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Editorial Views  |   December 2016
Anesthesia Kills Brain Cells, but What Does It Mean?
Author Notes
  • From the University of California, San Francisco, San Francisco, California.
  • Corresponding article on page 1159.
    Corresponding article on page 1159.×
  • Accepted for publication August 18, 2016.
    Accepted for publication August 18, 2016.×
  • Address correspondence to Dr. Sall: jeffrey.sall@ucsf.edu
Article Information
Editorial Views / Central and Peripheral Nervous Systems / Geriatric Anesthesia / Pediatric Anesthesia / Pharmacology
Editorial Views   |   December 2016
Anesthesia Kills Brain Cells, but What Does It Mean?
Anesthesiology 12 2016, Vol.125, 1090-1091. doi:10.1097/ALN.0000000000001359
Anesthesiology 12 2016, Vol.125, 1090-1091. doi:10.1097/ALN.0000000000001359

“…brain cell death [after isoflurane] occurs in both neonatal and adult animals (albeit at different rates), but cognitive dysfunction only follows exposure in young animals…”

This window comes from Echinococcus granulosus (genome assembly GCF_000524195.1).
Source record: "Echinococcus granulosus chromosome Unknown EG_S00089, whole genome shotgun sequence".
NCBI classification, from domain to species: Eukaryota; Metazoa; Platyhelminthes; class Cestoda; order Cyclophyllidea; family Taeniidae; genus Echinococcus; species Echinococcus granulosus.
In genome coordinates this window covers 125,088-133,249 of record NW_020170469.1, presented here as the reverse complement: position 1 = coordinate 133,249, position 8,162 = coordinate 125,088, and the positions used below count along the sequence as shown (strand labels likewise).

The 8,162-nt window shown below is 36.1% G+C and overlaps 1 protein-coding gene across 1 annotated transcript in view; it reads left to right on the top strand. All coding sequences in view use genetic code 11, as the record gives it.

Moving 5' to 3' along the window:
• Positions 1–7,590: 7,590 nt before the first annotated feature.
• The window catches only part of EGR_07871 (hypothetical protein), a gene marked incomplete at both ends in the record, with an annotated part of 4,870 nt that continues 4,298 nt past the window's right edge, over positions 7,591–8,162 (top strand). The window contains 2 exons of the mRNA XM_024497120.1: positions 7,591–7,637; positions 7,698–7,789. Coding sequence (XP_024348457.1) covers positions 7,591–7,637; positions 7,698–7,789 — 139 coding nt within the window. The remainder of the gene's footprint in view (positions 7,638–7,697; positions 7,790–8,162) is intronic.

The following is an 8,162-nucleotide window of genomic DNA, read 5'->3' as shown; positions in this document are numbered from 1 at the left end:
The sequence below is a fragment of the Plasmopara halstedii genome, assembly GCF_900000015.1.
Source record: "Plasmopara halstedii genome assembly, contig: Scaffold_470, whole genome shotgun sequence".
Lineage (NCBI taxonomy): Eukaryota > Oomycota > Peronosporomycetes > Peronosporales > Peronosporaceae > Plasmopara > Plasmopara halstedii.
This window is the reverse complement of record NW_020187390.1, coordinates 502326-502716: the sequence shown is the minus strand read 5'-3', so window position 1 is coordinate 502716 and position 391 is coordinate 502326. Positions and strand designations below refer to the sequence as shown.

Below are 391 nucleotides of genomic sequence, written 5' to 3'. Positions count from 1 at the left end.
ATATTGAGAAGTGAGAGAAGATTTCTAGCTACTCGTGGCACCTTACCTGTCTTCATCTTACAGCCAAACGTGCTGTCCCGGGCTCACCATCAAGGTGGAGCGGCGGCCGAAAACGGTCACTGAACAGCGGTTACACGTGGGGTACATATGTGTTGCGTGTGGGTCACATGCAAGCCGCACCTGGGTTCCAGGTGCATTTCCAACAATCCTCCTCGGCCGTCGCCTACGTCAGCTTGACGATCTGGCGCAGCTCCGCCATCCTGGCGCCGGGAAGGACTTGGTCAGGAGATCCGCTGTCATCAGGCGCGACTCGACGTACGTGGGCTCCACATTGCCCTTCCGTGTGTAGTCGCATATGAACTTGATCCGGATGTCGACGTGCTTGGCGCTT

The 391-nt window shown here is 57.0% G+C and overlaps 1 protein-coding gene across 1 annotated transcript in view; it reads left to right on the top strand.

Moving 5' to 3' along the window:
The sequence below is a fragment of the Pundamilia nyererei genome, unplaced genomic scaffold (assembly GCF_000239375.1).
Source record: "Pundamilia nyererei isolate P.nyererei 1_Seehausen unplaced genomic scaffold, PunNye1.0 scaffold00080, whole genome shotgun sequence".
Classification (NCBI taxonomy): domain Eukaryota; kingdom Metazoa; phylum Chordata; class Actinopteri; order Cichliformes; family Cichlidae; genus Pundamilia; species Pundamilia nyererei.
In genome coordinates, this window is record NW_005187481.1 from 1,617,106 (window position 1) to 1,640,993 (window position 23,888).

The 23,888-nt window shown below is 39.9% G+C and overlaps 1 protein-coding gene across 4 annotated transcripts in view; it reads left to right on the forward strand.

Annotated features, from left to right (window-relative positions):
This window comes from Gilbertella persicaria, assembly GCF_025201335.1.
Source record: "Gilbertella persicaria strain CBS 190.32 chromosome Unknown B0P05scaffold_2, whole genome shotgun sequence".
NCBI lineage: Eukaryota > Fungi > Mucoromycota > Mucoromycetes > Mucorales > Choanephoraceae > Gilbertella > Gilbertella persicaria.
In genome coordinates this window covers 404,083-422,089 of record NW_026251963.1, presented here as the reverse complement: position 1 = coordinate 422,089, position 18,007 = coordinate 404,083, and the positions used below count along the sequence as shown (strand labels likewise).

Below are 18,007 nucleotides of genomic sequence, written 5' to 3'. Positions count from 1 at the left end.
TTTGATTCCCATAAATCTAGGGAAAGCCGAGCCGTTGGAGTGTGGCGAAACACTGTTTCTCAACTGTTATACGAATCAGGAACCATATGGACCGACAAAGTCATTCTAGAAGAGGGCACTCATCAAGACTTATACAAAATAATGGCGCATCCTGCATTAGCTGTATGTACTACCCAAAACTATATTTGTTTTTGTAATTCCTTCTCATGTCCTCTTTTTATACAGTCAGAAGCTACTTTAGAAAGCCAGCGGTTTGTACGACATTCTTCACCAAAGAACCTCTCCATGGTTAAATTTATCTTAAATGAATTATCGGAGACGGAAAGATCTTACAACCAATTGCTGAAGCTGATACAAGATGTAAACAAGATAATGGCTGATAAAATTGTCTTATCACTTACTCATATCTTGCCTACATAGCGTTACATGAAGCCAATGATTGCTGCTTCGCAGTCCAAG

Image: Photomicrograph courtesy of D. Culley, Brigham and Women's Hospital/Harvard Medical School.
Image: Photomicrograph courtesy of D. Culley, Brigham and Women's Hospital/Harvard Medical School.
Image: Photomicrograph courtesy of D. Culley, Brigham and Women's Hospital/Harvard Medical School.
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THE possibility of neurocognitive dysfunction after early exposure to anesthesia is an area of concern for anesthesiologists. Two recent clinical trials (“General Anaesthesia and Awake-Regional Anaesthesia in Infancy” [GAS] and “Pediatric Anesthesia Neurodevelopment Assessment” [PANDA]) suggest that shorter exposures to anesthesia do not lead to severe deficits in young children; however, it remains less clear whether longer exposures are safe and whether examination of children at an older age using tools specific for other cognitive domains might reveal deficits like those reported in previous retrospective studies. The mechanism that leads to deficits with longer exposures and the age range in which animals (and possibly children) are susceptible is an active area of both preclinical and clinical research. The article by Jiang et al.1  in this issue of Anesthesiology builds on excellent work they have published previously to take a more in-depth look at one of the most common outcomes reported after early anesthesia exposure—brain cell death.